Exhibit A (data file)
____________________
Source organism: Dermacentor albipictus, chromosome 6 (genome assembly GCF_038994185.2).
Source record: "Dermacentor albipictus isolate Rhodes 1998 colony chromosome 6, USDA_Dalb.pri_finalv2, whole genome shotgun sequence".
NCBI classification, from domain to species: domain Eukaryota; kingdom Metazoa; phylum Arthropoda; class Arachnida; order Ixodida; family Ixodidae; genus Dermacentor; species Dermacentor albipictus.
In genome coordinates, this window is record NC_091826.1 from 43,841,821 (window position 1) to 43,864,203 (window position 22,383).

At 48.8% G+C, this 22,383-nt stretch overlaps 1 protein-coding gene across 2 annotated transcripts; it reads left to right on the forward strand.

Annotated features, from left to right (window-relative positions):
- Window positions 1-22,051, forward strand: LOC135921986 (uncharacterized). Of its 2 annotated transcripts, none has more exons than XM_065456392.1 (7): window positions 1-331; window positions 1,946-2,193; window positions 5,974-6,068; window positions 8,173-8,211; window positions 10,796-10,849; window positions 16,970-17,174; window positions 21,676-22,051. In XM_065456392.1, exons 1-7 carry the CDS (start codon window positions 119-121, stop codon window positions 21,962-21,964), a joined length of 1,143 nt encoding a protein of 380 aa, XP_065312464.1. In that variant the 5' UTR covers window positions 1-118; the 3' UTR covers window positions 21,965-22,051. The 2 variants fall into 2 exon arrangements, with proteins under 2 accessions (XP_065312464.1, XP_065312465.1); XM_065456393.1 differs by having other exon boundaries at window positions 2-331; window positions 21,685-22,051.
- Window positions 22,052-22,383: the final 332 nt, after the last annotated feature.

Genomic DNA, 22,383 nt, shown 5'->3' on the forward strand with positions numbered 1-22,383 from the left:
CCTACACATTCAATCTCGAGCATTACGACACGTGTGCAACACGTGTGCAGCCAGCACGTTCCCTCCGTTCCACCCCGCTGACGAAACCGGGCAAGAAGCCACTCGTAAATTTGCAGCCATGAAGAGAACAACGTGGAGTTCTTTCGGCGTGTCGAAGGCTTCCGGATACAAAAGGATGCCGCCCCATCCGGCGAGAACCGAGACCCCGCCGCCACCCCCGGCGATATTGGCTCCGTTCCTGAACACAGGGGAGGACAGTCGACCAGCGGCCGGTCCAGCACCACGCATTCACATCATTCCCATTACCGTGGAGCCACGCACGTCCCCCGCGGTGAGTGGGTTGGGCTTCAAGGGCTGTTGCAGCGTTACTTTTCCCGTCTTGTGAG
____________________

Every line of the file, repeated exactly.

Source organism: Dermacentor albipictus, chromosome 6 (genome assembly GCF_038994185.2).
Source record: "Dermacentor albipictus isolate Rhodes 1998 colony chromosome 6, USDA_Dalb.pri_finalv2, whole genome shotgun sequence".
NCBI classification, from domain to species: domain Eukaryota; kingdom Metazoa; phylum Arthropoda; class Arachnida; order Ixodida; family Ixodidae; genus Dermacentor; species Dermacentor albipictus.
In genome coordinates, this window is record NC_091826.1 from 43,841,821 (window position 1) to 43,864,203 (window position 22,383).

At 48.8% G+C, this 22,383-nt stretch overlaps 1 protein-coding gene across 2 annotated transcripts; it reads left to right on the forward strand.

Annotated features, from left to right (window-relative positions):
- Window positions 1-22,051, forward strand: LOC135921986 (uncharacterized). Of its 2 annotated transcripts, none has more exons than XM_065456392.1 (7): window positions 1-331; window positions 1,946-2,193; window positions 5,974-6,068; window positions 8,173-8,211; window positions 10,796-10,849; window positions 16,970-17,174; window positions 21,676-22,051. In XM_065456392.1, exons 1-7 carry the CDS (start codon window positions 119-121, stop codon window positions 21,962-21,964), a joined length of 1,143 nt encoding a protein of 380 aa, XP_065312464.1. In that variant the 5' UTR covers window positions 1-118; the 3' UTR covers window positions 21,965-22,051. The 2 variants fall into 2 exon arrangements, with proteins under 2 accessions (XP_065312464.1, XP_065312465.1); XM_065456393.1 differs by having other exon boundaries at window positions 2-331; window positions 21,685-22,051.
- Window positions 22,052-22,383: the final 332 nt, after the last annotated feature.

Genomic DNA, 22,383 nt, shown 5'->3' on the forward strand with positions numbered 1-22,383 from the left:
CCTACACATTCAATCTCGAGCATTACGACACGTGTGCAACACGTGTGCAGCCAGCACGTTCCCTCCGTTCCACCCCGCTGACGAAACCGGGCAAGAAGCCACTCGTAAATTTGCAGCCATGAAGAGAACAACGTGGAGTTCTTTCGGCGTGTCGAAGGCTTCCGGATACAAAAGGATGCCGCCCCATCCGGCGAGAACCGAGACCCCGCCGCCACCCCCGGCGATATTGGCTCCGTTCCTGAACACAGGGGAGGACAGTCGACCAGCGGCCGGTCCAGCACCACGCATTCACATCATTCCCATTACCGTGGAGCCACGCACGTCCCCCGCGGTGAGTGGGTTGGGCTTCAAGGGCTGTTGCAGCGTTACTTTTCCCGTCTTGTGAG